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September 28, 2007

Johnstown vs Katrina

I cannot leave the Johnstown occurrence with just a book review. Further comment is mandatory. While vacationing in NH I read a book published in 1965 on the 1906 earthquake in San Francisco. Again there were parallels worthy of comment. Less than 20 years after Johnstown another American boom town experienced a catastrophe. It was far more encompassing because of the size of the city (e.g. 300,000 homeless) but the response was equally dramatic.

“[There was,] exhibited . . . the American capacity for organization . . . [wherein others placed] their dependence on men who have exhibited their capacity to do things.” Military ships “self deployed” on order of their commanders arriving within hours; major moguls sprang into action providing tens of thousands of dollars for relief, free transportation out of the area, food, water and supplies. All this was achieved in less than 24 hours. Millions of relief dollars were raised quickly from New York to Los Angeles.

President Roosevelt provided nine million dollars in funds and appointed a disaster coordinator who, working with the fledgling Red Cross made this event into the first major calamity serviced by that organization.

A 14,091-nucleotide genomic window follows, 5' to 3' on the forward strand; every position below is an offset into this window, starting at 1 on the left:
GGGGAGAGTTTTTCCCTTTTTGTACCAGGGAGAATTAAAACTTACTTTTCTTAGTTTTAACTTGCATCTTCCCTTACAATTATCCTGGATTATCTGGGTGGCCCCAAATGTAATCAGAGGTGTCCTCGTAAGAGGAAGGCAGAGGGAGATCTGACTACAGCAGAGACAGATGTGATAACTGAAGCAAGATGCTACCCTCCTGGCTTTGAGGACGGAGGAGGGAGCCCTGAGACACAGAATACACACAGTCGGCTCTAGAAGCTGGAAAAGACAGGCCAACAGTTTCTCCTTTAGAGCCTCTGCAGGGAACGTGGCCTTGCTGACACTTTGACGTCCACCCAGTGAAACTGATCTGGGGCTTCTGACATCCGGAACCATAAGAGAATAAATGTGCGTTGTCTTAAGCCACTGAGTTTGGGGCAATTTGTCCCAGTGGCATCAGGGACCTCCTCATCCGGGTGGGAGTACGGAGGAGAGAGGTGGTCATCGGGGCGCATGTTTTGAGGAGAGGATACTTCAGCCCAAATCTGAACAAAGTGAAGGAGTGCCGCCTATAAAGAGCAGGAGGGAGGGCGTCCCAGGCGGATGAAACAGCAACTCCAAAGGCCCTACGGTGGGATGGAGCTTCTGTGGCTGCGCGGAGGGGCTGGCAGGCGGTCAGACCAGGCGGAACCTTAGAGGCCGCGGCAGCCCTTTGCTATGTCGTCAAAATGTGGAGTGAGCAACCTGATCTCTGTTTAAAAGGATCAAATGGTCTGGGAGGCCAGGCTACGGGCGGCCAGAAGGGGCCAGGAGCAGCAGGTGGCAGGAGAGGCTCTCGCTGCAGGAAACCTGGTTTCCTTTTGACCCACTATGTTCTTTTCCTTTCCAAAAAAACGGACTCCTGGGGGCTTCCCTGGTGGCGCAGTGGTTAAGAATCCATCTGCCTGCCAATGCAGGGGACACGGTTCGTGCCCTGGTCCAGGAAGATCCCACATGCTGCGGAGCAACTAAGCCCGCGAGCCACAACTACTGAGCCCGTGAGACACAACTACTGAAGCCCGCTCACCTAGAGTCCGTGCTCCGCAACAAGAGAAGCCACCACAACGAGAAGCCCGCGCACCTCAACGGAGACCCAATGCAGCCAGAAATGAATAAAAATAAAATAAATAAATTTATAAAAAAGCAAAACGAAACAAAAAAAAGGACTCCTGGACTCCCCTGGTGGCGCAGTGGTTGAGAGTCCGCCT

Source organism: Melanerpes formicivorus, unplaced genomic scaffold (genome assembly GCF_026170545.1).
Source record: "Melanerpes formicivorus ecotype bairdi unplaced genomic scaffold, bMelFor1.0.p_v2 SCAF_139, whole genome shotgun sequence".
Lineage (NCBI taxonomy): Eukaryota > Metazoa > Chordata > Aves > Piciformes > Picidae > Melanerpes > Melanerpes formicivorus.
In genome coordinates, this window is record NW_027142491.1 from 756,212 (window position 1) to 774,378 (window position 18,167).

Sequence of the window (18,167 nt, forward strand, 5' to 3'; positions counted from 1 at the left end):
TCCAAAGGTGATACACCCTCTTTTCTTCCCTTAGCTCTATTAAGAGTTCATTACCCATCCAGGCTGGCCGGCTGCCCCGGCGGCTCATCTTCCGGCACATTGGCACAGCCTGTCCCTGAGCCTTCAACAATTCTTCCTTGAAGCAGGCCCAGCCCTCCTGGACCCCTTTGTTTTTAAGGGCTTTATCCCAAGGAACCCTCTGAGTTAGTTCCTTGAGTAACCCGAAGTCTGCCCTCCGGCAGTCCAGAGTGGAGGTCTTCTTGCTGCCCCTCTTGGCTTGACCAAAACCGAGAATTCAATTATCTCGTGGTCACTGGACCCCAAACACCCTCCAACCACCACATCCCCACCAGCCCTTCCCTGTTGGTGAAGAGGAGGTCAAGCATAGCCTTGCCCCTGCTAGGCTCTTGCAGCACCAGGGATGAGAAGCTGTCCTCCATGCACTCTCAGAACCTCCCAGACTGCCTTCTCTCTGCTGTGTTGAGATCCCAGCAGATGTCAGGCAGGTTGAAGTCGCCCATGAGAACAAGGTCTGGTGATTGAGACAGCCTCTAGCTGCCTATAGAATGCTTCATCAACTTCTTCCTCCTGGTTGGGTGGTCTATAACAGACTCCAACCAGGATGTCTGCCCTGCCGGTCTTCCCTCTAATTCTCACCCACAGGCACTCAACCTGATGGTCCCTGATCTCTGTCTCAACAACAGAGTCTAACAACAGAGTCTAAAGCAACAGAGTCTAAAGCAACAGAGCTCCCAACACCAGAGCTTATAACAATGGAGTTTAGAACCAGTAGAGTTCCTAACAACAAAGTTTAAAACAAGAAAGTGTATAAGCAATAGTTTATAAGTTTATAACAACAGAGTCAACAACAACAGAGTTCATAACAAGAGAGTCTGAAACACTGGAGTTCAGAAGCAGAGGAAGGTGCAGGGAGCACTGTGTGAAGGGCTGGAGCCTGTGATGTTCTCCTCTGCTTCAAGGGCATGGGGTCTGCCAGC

Now let us revisit Katrina. I encourage you to read the book review on the flood, but remind you that the press at the time reported rumors of 10,000 dead, with plunder, mayhem, rape and murder. All of these rumors were corrected within a day or two. With Katrina rumors persist after two years, since they serve the purpose of Nagin and Blanco, the NAACP and the press.

Most interesting however, was the fact that in that era, without FEMA and its like, money flowed in from every state and many foreign countries totaling millions (of 19th century) dollars! In little more than a day the railroads were operational, carloads of necessities arrived and volunteer workers in the thousands came to help. In months Johnstown was back in order and rebuilding was largely accomplished. Steel was being manufactured, and life had returned to normal. In San Francisco shipping restored and businesses were operational and booming again within a couple of years.

All we hear about New Orleans is bitching about insufficient governmental aid and money, the rest of us unwilling to fix them up better than before, and complaints that countrymen are tired of hearing about the problems, etc., ready to move on, and wondering when they will be so too.

The century old calamities offer testimonial to American ingenuity, vigor and humanity under duress in the 19th century, begging the question of what has happened in the 21st

Things worked well without government in command, with individuals assuming--and presuming--responsibility! Maybe we should consider another revolution? (Keep in mind that revolve--the root word--involves a return to a beginning.)

Somewhere we have lost our way!

Posted by respeto at September 28, 2007 12:30 PM